Hermès

5 Pieces of Hermès Jewelry We Are Eyeing and Buying

Need a break from the usual Van Cleef-Cartier look? Hermès has pieces worthy of adding to your collection!

The ascendancy of high-visibility “name brand” jewelry has surged, like Hermès luxury goods, with the increased influence of social media. Thirty years ago, high-end jewelry by designers like Cartier, Bulgari, and Van Cleef & Arpels were very well regarded but also rarely seen, especially during the daytime. Now, much like the Birkins and Kellys we see anywhere and everywhere, we are also seeing Clover Perlee, Love and Serpenti Bracelets, Rolex and Patek Phillipe watches, and Vintage Alhambra everything nearly anytime, anywhere, on pretty much every stylish person we see.

This isn’t surprising; these names have risen concomitantly for the same reasons: quality, design, brand history, exclusivity (whether actual or perceived due to pricing), and a certain amount of retained value. However, most jewelry and watch brands generally stick to their metier, while Hermès is, of course, not just a leather goods brand.

Over the last decade or so, Hermès has deepened and expanded its lines of fine jewelry offerings, moving well beyond the popular fashion pieces like the very collectible enamel Clic Hs and scarf design-themed bangles to well-designed lines like the Niloticus, Punk, and Galop, in addition to the various Hermès-motif themed lines including the Chaine d’Ancre, Farandole and Amulettes.

Fortunately, many of these innovative and design-driven Hermès pieces can hold their own with the collections of popular fine jewelry designers and serve as a nice alternative to coordinate with those, to sprinkle in amongst a stack, or to even wear on their own.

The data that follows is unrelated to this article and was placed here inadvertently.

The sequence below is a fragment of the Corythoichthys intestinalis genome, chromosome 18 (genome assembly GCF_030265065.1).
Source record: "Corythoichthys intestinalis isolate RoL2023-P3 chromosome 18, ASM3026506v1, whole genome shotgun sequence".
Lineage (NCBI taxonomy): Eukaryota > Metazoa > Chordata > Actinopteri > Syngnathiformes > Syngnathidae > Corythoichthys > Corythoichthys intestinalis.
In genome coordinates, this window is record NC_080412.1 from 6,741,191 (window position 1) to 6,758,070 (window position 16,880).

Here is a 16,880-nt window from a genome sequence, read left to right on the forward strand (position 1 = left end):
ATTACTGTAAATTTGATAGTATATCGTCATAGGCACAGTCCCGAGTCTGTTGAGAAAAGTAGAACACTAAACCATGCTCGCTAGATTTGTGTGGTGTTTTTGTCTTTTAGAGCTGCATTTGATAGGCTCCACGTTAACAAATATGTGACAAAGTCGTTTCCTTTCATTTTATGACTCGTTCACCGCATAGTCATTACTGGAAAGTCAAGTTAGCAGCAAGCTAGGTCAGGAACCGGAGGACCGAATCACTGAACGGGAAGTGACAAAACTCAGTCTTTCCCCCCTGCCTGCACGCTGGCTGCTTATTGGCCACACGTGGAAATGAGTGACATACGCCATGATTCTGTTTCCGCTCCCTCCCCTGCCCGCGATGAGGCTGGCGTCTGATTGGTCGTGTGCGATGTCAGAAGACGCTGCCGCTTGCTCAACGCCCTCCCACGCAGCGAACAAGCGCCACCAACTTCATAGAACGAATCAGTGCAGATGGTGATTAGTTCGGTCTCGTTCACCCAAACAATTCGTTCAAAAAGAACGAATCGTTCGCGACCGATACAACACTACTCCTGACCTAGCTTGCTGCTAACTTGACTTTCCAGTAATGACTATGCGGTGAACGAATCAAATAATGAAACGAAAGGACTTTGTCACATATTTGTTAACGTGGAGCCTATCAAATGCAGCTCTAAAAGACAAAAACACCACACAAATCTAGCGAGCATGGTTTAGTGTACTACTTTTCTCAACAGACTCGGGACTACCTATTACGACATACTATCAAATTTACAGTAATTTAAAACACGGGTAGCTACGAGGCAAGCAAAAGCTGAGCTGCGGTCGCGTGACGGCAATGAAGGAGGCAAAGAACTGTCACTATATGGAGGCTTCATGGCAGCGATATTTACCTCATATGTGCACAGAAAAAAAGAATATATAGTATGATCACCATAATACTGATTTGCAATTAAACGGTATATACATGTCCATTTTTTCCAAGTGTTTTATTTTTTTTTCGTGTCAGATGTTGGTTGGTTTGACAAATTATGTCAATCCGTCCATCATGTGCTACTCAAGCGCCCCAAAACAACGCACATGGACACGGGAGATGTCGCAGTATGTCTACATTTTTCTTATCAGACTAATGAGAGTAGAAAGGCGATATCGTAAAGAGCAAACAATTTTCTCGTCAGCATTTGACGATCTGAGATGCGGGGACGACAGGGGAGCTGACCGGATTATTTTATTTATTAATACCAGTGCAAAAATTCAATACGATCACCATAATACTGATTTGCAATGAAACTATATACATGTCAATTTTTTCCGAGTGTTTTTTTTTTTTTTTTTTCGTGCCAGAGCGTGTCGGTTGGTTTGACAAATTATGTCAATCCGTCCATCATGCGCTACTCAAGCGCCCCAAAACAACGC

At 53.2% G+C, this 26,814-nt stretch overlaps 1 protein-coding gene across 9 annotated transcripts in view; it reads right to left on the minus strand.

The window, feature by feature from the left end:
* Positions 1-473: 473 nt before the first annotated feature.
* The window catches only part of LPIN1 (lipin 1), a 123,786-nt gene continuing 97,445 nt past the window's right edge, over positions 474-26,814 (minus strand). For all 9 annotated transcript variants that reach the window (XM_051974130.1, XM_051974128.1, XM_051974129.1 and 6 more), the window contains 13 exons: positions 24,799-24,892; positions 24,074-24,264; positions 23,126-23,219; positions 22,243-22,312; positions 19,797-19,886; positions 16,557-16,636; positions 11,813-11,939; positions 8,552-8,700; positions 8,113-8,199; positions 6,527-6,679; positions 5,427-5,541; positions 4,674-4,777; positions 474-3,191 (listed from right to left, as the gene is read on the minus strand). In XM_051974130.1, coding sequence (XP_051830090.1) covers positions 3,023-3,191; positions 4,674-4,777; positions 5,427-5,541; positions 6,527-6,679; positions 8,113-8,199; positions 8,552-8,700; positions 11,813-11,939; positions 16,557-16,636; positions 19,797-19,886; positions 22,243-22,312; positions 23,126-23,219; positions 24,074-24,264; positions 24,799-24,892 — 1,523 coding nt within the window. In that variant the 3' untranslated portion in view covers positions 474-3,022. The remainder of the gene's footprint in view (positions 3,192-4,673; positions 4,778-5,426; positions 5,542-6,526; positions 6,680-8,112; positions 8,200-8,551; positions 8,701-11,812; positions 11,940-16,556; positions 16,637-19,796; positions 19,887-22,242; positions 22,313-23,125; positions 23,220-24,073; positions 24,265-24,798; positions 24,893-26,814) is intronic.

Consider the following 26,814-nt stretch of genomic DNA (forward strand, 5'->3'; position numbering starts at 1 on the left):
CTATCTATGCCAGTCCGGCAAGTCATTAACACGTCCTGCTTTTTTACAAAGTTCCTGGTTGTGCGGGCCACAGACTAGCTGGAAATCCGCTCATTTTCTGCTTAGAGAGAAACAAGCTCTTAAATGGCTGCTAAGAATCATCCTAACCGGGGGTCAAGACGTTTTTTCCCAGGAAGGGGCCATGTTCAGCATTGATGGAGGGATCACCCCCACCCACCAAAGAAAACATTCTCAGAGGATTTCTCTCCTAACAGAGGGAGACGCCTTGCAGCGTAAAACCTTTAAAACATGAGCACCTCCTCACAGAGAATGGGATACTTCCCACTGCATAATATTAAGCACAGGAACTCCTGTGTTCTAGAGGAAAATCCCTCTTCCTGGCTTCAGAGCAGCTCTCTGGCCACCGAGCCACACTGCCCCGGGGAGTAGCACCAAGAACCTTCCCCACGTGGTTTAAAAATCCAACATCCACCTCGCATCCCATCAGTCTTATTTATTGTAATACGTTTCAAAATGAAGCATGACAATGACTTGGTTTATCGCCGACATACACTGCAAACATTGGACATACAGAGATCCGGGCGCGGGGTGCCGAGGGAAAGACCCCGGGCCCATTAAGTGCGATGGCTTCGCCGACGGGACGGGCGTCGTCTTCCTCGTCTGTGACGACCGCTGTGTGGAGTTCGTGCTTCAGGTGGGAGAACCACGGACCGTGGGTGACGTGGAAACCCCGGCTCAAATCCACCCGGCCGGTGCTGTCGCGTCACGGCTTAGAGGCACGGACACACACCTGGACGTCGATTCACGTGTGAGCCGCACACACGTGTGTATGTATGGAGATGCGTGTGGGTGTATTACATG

1. A Bracelet to Add to Your Stack

The Kelly and Collier de Chien pieces are arguably the most popular Hermès fine jewelry lines. The bracelets for these lines are made in rose or white gold, come in several widths (although the medium and large models are less popular), and can be plain metal, sprinkled with diamonds, or pave. Recently, Hermès added a chain version to the Kelly bracelet line. The Kelly and Collier de Chien bracelets are similar enough for it to really be a matter of personal taste when choosing one over the other; the Kelly is a more subtle, elegant style while the Collier de Chien has a more trendy look, but they are equally popular, their proportions and dimensions are similar, and either will go nicely in a bracelet stack (which is why I’m counting this as one!).

Kelly Bracelet

The Kelly bracelet bears an elongated Kelly-style closure as the design focus. This season it is being produced in plain sterling silver, rose, or white gold, which is simple yet elegant, and also in several diamond versions from the subtle four-diamond all the way to full pave.

The Hermès website gives slightly varying dimensions for the Kelly bracelet in different metals (the listed interior circumference varies from 6.2” to 6.7”). Still, the small model Kelly bracelets (stackable size) are almost 1/4” wide.

Collier de Chien Bracelet

The Collier de Chien (CDC) bracelet has similar dimensions to the Kelly bracelet and is also perfect for stacking. However, the CDC has an edgier design featuring studs and a ring like a classic dog collar. While also produced in plain metal versions, Hermès produces more of a variety of CDC bracelets in terms of the number of diamonds used, giving you “blingier” options, and currently (as with the Kelly), there is also a spinel alternative.

2. An Elegant, Blingy Ring

Alchimie Ring